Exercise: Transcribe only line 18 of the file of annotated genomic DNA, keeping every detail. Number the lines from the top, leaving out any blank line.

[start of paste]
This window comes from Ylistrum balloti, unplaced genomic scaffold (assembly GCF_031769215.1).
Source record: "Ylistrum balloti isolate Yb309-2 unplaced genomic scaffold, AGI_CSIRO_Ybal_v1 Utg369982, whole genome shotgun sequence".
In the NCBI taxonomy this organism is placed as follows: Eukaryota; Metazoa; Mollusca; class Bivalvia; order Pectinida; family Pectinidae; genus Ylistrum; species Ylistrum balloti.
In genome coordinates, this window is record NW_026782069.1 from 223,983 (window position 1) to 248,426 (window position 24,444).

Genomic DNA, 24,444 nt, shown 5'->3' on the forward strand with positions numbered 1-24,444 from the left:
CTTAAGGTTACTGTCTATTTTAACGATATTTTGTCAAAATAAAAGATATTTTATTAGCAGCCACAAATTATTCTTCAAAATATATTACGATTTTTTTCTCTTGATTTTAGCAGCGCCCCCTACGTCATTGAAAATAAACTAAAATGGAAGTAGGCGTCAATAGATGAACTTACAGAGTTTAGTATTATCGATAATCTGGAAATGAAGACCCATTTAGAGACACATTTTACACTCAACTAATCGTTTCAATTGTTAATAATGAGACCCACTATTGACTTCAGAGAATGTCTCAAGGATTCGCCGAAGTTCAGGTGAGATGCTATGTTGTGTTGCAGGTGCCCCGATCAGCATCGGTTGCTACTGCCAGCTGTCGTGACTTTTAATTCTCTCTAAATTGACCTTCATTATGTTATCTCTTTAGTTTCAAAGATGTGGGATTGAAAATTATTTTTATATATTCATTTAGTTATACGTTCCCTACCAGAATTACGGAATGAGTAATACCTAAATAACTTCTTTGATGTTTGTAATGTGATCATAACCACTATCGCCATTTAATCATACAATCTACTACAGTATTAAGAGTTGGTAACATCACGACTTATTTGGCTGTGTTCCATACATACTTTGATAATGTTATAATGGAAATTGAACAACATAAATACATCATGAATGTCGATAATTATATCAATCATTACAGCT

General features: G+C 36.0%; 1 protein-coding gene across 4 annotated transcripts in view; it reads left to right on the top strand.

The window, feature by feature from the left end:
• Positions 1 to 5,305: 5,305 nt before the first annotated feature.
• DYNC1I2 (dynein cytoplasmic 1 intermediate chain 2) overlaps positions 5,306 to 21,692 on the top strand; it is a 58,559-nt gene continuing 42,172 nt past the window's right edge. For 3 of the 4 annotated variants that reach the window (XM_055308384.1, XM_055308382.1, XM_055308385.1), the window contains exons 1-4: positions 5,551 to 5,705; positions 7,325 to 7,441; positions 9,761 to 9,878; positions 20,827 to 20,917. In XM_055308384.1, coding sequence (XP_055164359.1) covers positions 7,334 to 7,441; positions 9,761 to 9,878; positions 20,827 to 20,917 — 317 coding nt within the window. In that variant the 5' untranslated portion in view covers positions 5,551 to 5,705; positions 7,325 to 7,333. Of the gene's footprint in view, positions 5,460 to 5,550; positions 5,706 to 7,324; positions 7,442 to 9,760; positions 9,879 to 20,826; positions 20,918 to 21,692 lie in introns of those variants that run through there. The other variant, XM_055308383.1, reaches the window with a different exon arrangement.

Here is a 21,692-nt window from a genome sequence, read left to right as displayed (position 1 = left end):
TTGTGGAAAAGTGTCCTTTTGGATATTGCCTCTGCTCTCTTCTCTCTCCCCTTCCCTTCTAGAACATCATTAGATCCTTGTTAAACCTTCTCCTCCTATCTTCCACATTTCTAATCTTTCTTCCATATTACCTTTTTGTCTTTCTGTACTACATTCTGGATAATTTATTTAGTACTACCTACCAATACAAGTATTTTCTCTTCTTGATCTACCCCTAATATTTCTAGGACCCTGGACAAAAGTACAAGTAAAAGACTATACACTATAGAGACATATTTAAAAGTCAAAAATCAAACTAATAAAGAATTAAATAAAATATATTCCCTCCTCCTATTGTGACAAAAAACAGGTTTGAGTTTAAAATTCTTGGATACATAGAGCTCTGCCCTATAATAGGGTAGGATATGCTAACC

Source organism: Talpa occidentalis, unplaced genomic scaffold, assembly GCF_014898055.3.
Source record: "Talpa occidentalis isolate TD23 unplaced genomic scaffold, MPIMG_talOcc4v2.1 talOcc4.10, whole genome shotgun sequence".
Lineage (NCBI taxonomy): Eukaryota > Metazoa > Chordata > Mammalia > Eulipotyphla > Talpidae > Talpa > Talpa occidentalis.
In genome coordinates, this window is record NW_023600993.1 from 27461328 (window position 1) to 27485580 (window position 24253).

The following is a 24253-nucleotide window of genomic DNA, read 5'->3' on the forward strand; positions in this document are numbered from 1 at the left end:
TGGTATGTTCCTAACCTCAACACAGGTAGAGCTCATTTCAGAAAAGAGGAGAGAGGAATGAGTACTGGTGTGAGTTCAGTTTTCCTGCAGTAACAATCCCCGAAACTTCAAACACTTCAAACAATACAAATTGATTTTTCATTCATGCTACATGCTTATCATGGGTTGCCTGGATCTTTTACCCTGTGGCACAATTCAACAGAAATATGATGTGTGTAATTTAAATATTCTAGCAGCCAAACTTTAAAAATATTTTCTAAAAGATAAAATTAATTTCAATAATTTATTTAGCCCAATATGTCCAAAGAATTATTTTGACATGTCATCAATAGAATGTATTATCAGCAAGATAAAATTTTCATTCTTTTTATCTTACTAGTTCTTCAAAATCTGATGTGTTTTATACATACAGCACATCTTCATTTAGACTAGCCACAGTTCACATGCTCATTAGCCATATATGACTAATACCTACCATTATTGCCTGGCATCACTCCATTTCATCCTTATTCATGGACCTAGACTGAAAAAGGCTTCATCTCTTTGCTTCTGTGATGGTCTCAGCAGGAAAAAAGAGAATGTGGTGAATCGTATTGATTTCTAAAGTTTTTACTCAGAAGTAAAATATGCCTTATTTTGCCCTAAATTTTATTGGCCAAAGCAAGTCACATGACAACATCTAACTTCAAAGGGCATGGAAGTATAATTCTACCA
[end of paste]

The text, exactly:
TGGTATGTTCCTAACCTCAACACAGGTAGAGCTCATTTCAGAAAAGAGGAGAGAGGAATGAGTACTGGTGTGAGTTCAGTTTTCCTGCAGTAACAATCCCCGAAACTTCAAACACTTCAAACAATACAAATTGATTTTTCATTCATGCTACATGCTTATCATGGGTTGCCTGGATCTTTTACCCTGTGGCACAATTCAACAGAAATATGATGTGTGTAATTTAAATATTCTAGCAGCCAAACTTTAAAAATATTTTCTAAAAGATAAAATTAATTTCAATAATTTATTTAGCCCAATATGTCCAAAGAATTATTTTGACATGTCATCAATAGAATGTATTATCAGCAAGATAAAATTTTCATTCTTTTTATCTTACTAGTTCTTCAAAATCTGATGTGTTTTATACATACAGCACATCTTCATTTAGACTAGCCACAGTTCACATGCTCATTAGCCATATATGACTAATACCTACCATTATTGCCTGGCATCACTCCATTTCATCCTTATTCATGGACCTAGACTGAAAAAGGCTTCATCTCTTTGCTTCTGTGATGGTCTCAGCAGGAAAAAAGAGAATGTGGTGAATCGTATTGATTTCTAAAGTTTTTACTCAGAAGTAAAATATGCCTTATTTTGCCCTAAATTTTATTGGCCAAAGCAAGTCACATGACAACATCTAACTTCAAAGGGCATGGAAGTATAATTCTACCA